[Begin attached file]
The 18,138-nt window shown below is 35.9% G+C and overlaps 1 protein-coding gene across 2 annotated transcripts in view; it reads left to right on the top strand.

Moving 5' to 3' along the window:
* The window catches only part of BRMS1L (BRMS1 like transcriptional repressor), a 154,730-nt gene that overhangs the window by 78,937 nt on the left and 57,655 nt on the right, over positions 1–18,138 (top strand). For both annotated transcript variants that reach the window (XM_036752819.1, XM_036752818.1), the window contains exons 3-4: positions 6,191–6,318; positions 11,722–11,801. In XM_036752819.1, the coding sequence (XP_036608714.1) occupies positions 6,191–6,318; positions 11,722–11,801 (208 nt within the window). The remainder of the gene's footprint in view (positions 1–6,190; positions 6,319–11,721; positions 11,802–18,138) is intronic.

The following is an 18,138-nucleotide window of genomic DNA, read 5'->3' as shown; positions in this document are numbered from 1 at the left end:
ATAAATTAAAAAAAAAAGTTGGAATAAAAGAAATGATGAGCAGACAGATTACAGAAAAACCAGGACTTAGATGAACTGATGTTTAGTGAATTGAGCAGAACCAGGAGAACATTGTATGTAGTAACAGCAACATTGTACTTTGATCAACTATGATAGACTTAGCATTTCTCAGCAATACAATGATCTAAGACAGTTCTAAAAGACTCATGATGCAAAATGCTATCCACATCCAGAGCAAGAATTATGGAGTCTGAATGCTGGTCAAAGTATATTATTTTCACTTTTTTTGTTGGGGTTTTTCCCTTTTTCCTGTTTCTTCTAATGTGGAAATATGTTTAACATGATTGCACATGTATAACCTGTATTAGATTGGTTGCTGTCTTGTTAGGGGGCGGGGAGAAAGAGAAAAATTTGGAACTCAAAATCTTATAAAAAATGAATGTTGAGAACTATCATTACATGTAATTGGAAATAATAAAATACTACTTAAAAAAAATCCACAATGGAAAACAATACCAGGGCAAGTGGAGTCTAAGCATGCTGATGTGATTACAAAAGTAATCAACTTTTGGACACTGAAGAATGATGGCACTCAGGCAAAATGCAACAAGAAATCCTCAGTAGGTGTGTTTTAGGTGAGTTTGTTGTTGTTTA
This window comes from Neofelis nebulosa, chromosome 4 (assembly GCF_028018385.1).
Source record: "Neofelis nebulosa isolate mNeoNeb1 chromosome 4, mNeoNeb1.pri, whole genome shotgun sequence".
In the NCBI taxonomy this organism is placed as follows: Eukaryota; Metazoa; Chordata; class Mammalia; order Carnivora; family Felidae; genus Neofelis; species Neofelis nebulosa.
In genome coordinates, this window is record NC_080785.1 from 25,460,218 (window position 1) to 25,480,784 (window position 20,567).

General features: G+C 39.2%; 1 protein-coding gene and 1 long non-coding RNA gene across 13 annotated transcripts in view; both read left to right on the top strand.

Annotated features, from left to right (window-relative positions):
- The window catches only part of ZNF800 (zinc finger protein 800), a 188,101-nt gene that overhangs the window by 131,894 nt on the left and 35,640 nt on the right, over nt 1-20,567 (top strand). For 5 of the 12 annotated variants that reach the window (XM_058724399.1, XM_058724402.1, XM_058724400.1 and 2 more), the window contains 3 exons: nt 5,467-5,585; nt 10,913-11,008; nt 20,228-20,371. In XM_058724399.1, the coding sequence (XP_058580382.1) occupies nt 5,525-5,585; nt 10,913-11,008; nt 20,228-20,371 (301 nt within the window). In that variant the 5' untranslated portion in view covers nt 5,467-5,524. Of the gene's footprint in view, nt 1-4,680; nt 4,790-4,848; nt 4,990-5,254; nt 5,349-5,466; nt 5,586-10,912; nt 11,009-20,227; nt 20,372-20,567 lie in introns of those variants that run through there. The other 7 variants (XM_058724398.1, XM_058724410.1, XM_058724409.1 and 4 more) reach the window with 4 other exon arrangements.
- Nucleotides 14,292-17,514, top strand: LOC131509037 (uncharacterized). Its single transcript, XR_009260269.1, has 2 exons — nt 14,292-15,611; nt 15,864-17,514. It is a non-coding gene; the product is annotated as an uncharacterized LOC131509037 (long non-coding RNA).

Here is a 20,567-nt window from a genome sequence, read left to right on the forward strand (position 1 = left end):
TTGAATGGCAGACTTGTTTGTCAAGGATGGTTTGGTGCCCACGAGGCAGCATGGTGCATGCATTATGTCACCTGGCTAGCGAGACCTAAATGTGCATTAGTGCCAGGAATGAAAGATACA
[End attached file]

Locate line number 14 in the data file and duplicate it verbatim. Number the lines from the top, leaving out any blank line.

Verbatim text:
Here is a 20,567-nt window from a genome sequence, read left to right on the forward strand (position 1 = left end):